Hate laws target UK Christians

By August 6, 2010

United Kingdom (MNN) — It appears that Christians in the United
Kingdom are being targeted with laws to prevent religious hate crimes, according
to a recent news report from Civitas.

Though the Blasphemy Law that previously raised concerns was
abolished in 2008, former head of the Department of Religious
Studies, John Davies, said Christians are once again in the crosshairs from these hate laws.
Because the term "hate crime" is not clearly defined, Christians'
actions and words are under attack.

Evangelist Sammy Tippit believes the manipulation of these
laws is part of an alarming trend throughout the secular world. He said, "There's
a spirit (and it's very difficult to understand) that has come with secularism
that has really been against Christianity. It's a darkness that has been growing, and
it's been very antagonistic towards Christianity. But the interesting thing and
the thing that makes it so difficult to understand is that this does
specifically target Christianity and not other religious groups."

This spirit is spreading throughout the U.S. and throughout
Europe, as Christians can say less and less without offending someone. It has become more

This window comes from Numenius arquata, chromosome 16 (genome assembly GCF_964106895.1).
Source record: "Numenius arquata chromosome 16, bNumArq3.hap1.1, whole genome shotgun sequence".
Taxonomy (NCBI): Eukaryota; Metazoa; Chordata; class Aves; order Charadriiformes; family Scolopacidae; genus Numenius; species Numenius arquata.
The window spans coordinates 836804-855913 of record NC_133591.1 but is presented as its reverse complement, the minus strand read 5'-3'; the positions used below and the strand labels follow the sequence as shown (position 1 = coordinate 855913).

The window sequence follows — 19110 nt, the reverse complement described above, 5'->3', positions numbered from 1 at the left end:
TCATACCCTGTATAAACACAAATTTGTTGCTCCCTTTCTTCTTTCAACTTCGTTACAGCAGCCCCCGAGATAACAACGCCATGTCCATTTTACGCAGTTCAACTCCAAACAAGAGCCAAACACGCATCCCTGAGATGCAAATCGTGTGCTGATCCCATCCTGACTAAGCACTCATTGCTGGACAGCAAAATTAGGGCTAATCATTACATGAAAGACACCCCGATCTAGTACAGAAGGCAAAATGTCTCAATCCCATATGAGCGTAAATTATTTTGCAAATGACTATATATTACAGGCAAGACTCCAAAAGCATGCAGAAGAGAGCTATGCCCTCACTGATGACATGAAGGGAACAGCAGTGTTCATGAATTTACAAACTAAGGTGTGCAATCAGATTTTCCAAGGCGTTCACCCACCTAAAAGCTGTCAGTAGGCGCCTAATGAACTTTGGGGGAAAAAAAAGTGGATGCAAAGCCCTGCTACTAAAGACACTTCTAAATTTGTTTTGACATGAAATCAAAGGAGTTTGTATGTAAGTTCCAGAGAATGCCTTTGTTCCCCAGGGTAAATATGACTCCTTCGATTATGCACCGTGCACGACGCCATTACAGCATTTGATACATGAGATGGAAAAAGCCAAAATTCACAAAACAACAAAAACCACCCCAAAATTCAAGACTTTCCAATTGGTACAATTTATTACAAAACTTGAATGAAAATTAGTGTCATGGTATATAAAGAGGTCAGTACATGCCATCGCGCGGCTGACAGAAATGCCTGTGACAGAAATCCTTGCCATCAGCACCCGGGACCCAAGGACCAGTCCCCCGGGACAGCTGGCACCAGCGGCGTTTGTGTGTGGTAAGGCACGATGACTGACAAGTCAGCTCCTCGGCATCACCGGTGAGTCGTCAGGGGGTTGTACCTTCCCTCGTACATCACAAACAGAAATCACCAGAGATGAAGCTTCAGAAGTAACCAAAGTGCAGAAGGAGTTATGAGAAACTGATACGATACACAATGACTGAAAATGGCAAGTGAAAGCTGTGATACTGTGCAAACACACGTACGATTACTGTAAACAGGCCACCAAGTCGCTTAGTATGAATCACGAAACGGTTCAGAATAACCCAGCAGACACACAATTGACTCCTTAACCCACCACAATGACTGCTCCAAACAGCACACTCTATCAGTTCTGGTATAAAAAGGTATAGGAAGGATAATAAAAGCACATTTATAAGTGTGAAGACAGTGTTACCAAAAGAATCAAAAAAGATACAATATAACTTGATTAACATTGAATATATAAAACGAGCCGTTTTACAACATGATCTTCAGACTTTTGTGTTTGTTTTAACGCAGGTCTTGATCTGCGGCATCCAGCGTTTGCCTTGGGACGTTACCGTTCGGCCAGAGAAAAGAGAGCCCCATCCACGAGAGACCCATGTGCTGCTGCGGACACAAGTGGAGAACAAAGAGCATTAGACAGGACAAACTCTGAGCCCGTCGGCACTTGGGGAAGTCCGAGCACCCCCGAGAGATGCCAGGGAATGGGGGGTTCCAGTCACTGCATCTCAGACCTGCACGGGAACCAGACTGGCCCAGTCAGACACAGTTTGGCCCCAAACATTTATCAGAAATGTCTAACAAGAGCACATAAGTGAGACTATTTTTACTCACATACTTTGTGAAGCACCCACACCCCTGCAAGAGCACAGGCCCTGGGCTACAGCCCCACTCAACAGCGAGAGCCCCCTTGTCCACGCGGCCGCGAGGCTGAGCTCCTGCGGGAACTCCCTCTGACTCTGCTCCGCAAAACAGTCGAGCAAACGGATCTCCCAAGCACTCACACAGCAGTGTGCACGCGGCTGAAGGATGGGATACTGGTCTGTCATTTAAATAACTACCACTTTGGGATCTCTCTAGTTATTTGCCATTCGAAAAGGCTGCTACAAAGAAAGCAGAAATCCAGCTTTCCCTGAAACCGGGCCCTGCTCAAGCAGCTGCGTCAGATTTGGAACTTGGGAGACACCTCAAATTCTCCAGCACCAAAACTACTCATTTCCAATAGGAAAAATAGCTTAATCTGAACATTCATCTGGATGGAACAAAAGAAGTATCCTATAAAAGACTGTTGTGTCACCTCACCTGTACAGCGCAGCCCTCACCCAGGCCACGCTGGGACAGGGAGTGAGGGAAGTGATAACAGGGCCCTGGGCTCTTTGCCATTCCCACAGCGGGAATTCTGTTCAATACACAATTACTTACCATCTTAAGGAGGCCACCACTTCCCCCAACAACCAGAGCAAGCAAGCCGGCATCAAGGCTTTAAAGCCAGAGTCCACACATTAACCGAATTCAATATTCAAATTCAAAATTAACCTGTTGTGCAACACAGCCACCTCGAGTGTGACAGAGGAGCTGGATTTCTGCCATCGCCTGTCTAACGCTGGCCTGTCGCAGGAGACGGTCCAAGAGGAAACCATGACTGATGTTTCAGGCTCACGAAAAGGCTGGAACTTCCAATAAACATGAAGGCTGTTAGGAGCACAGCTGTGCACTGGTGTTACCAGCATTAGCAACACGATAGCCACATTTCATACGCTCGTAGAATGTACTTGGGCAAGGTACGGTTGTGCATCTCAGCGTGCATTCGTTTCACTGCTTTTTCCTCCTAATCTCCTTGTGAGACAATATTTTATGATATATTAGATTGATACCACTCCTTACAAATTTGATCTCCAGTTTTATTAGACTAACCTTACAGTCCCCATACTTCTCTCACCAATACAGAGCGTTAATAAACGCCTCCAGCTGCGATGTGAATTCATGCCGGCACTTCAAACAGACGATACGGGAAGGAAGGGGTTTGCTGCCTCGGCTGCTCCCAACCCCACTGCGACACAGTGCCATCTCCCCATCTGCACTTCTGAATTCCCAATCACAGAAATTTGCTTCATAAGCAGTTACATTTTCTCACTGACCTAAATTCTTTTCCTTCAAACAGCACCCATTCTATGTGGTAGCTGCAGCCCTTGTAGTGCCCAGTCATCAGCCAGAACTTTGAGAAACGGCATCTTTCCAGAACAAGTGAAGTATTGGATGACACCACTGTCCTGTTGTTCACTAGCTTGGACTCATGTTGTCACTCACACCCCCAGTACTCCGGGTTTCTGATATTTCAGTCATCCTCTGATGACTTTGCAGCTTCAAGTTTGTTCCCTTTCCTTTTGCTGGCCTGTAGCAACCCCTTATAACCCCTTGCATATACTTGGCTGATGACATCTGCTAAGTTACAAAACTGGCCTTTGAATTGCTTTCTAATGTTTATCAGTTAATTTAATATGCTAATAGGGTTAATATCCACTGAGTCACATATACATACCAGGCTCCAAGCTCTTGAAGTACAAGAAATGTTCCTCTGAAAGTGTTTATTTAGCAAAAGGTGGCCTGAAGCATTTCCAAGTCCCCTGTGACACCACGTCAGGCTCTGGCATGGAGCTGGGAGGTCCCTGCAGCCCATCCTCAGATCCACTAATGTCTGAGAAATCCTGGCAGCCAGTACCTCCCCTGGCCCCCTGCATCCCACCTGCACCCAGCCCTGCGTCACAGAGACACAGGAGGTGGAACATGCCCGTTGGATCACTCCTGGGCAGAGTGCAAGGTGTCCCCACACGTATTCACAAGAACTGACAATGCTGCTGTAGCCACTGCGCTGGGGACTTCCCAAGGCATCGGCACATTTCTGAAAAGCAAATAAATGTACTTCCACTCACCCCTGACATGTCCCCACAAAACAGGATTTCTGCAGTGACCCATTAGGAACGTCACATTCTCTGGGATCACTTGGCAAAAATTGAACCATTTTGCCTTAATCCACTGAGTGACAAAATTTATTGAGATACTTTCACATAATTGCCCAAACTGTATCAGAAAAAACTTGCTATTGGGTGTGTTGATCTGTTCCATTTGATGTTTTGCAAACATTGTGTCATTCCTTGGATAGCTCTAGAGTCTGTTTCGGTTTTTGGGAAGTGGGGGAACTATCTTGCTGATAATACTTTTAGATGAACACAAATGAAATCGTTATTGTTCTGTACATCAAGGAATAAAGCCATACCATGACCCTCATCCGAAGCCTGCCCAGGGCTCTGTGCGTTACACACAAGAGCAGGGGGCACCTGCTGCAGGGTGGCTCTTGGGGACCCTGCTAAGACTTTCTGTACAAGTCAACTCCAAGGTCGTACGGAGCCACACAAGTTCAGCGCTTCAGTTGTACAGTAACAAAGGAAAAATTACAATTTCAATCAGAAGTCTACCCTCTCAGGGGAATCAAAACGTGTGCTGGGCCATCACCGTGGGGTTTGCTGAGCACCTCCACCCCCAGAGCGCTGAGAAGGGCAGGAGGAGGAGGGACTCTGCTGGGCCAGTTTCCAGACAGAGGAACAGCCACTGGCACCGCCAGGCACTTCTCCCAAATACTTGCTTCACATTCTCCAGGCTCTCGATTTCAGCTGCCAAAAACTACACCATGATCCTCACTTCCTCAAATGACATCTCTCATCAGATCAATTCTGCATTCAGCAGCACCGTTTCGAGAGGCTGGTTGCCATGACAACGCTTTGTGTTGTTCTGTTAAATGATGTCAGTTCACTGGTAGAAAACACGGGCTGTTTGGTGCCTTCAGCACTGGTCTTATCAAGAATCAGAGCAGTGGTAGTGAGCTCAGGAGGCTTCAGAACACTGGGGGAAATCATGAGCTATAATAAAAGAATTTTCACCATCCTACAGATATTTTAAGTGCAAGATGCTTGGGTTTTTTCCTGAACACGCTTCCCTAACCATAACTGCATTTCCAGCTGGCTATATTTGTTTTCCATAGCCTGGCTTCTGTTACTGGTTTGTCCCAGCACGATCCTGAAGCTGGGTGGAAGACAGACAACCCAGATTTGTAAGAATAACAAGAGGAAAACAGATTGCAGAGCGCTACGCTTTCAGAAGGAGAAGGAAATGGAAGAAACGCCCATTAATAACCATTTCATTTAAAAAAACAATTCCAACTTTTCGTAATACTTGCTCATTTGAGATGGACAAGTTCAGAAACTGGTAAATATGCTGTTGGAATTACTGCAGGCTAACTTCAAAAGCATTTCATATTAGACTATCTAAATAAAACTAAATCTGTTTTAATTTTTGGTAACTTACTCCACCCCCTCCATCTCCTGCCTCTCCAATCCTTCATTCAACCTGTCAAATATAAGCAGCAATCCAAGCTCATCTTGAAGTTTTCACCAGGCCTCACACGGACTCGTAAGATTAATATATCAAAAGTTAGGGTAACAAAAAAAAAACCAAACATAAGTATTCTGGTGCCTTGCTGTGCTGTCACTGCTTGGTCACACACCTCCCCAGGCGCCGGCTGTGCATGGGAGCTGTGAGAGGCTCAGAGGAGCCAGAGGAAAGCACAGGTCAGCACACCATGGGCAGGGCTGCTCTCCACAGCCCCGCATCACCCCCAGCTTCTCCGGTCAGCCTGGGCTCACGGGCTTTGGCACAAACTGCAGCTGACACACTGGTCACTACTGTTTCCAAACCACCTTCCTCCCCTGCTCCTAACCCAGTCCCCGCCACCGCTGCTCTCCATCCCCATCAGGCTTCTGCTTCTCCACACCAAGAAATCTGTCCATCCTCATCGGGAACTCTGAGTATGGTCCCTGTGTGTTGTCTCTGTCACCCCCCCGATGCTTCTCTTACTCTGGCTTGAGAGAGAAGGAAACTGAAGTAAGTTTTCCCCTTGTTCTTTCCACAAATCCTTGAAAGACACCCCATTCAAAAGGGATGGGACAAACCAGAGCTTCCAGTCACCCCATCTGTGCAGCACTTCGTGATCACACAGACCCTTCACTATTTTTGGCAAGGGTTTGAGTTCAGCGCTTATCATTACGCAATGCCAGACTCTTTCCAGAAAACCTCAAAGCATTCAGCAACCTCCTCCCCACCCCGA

prevalent.

In the last decade, Tippit said Western Christians have grown accustomed to not having
to face opposition or persecution. However, "The truth is: if you're going
to live for Christ, there's going to be some form of persecution."

So what can be done? Since this attitude toward Christians
only seems to be worsening, how can Western Christians respond?

Tippit said our first and most important step should be
prayer. As he works with numerous Christians throughout persecuted lands, Tippit
said he has seen people derive amazing power and strength from their dedication
to prayer.

However, "When I talk about praying, I'm not talking
about praying that God would smack our enemies. I'm talking about drawing
close to God. I'm talking about walking in His spirit and the nearness and
intimacy with Him. When you do that, you'll be able to respond as Jesus
said to 'love those who hate you and pray for those who persecute you,'"
Tippit said.

After prayer, Tippit said our second response should be "to make sure that we don't give people a reason to target us. In
other words, if they are targeting us for righteousness, that's one thing. But
if they are targeting us because of attitudes–things that we are doing that
are not right, then that's another thing."

Finally, Tippit said our response should be to continue to
reach out, even to those opposing us. Just because we are facing persecution
does not mean we should stop shining the love Christ wherever we go.

Ground yourself firmly in Christ today, and visit Tippit's Web site to receive encouraging devotionals.

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